(1) A licensee may transact business under this part only under the legal name under which the person is licensed. The use of a fictitious name is allowed if the fictitious name has been registered with the Department of State and disclosed to the office as part of an initial license application, or subsequent amendment to the application, prior to its use.
(2) At the time a licensee accepts a payment instrument that is cashed by the licensee, the payment instrument must be endorsed using the legal name under which the licensee is licensed.
(3) A licensee under this part must maintain and deposit payment instruments into its own commercial account at a federally insured financial institution. If a licensee ceases to maintain such a depository account, the licensee must not engage in check cashing until the licensee reestablishes such an account and notifies the office of the account as required by s. 560.126(4).
(4) A licensee may not accept or cash a payment instrument from a person who is not the original payee; however, this subsection does not prohibit a licensee from accepting or cashing a corporate payment instrument from a conductor who is an authorized officer of the corporate payee named on the instrument’s face.
(5) A licensee must report all suspicious activity to the office in accordance with the criteria in 31 C.F.R. s. 1022.320. In lieu of filing such reports, the commission may prescribe by rule that the licensee may file such reports with an appropriate regulator.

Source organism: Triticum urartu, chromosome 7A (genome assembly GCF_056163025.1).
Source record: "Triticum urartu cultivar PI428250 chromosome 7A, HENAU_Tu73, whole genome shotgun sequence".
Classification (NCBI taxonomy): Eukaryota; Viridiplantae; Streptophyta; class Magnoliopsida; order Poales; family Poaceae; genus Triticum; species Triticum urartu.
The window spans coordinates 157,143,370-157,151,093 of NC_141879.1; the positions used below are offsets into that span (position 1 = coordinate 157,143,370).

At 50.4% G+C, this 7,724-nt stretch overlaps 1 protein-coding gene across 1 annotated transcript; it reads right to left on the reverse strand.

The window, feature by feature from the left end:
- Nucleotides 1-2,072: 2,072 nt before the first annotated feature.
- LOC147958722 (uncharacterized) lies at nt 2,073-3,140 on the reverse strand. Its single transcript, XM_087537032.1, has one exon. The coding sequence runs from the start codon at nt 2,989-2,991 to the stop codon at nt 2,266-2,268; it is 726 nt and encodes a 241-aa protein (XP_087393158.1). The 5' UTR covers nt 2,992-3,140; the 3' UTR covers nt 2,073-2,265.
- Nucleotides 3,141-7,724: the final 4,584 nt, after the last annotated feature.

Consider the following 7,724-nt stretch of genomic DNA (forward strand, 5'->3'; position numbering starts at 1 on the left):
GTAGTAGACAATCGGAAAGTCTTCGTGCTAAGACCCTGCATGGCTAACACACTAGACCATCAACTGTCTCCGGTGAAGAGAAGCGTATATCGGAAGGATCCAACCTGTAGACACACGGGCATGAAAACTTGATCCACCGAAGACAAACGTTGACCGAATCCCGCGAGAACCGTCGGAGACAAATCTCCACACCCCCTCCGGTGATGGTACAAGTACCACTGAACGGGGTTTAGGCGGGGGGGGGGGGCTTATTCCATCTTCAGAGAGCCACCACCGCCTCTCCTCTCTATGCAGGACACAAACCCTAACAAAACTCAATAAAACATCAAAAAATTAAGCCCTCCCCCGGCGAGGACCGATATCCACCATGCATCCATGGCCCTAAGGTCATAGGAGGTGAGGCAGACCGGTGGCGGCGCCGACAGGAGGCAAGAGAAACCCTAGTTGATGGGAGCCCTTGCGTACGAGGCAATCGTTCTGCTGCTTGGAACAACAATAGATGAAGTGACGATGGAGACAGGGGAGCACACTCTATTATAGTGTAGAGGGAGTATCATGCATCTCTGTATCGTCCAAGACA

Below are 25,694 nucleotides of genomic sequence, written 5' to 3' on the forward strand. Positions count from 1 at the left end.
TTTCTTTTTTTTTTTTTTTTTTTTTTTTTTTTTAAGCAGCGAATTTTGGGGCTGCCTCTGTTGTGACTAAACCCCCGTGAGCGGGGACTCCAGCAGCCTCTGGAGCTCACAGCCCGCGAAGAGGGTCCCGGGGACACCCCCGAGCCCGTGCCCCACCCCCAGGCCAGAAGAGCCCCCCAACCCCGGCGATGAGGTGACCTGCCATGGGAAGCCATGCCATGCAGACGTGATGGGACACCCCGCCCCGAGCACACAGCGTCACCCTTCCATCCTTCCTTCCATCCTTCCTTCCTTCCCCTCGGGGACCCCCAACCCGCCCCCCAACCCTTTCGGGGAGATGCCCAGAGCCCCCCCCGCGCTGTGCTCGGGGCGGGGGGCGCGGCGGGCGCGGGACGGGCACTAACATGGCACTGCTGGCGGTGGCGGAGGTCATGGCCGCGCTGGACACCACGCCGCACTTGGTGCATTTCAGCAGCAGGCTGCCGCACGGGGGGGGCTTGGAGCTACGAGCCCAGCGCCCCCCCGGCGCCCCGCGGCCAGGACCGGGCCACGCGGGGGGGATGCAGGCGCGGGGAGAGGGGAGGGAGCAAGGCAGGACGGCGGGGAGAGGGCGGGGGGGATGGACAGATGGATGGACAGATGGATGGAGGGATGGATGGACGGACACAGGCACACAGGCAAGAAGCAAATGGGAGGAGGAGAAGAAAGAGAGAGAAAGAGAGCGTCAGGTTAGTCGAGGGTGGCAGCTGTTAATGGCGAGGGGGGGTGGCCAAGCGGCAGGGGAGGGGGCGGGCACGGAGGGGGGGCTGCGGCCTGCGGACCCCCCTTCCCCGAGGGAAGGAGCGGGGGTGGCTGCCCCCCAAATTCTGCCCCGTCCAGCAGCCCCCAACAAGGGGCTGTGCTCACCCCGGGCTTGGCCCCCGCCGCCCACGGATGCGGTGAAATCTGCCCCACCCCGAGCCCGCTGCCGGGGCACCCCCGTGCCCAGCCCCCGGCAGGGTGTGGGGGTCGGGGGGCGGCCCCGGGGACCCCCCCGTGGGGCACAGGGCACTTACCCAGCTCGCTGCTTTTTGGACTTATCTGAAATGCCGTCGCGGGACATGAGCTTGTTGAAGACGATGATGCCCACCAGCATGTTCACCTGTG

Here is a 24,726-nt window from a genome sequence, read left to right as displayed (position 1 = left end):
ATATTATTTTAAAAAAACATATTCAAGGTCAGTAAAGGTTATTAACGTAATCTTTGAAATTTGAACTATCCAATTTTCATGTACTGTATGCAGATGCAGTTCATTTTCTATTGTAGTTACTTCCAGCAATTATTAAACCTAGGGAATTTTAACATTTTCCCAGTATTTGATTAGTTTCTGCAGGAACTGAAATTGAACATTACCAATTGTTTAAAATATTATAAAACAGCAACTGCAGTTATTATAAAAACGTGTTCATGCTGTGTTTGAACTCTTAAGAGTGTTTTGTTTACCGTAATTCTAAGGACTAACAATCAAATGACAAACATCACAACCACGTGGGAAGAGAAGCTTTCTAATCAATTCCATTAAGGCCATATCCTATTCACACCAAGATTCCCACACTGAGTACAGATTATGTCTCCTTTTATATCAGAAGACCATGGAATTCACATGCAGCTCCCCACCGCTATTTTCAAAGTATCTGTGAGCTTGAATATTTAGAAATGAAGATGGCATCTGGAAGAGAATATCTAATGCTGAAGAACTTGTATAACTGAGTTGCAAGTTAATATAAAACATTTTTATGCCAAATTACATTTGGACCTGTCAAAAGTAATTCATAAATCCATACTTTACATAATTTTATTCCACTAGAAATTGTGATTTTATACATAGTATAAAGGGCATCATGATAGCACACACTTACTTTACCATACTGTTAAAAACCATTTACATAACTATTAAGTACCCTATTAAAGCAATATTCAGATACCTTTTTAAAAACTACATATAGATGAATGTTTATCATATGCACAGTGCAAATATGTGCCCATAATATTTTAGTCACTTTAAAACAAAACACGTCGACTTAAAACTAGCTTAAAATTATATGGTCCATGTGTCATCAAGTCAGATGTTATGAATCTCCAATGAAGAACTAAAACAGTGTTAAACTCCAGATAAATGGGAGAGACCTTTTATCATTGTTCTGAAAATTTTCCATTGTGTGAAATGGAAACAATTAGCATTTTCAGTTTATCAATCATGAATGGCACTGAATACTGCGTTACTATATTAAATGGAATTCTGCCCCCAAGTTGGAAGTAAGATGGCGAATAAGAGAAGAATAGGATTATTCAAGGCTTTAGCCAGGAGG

(6) Each location of a licensee where checks are cashed must be equipped with a security camera system that is capable of recording and retrieving an image in order to assist in identifying and apprehending an offender. The licensee does not have to install a security camera system if the licensee has installed a bulletproof or bullet-resistant partition or enclosure in the area where checks are cashed.
(7) The commission may by rule require a check casher to display its license and post a notice listing its charges for cashing payment instruments.
(8) Exclusive of the direct costs of verification, which shall be established by rule not to exceed $5, a check casher may not:
(a) Charge fees, except as otherwise provided by this part, in excess of 5 percent of the face amount of the payment instrument, or $5, whichever is greater;
Terms Used In Florida Statutes 560.309
- Amendment: A proposal to alter the text of a pending bill or other measure by striking out some of it, by inserting new language, or both. Before an amendment becomes part of the measure, thelegislature must agree to it.
- Appropriate regulator: means a state, federal, or foreign agency that has been granted authority to enforce state, federal, or foreign laws related to a money services business or deferred presentment provider. See Florida Statutes 560.103
- Cashing: means providing currency for payment instruments except for travelers checks. See Florida Statutes 560.103
- Check casher: means a person who sells currency in exchange for payment instruments received, except travelers checks. See Florida Statutes 560.103
- Commission: means the Financial Services Commission. See Florida Statutes 560.103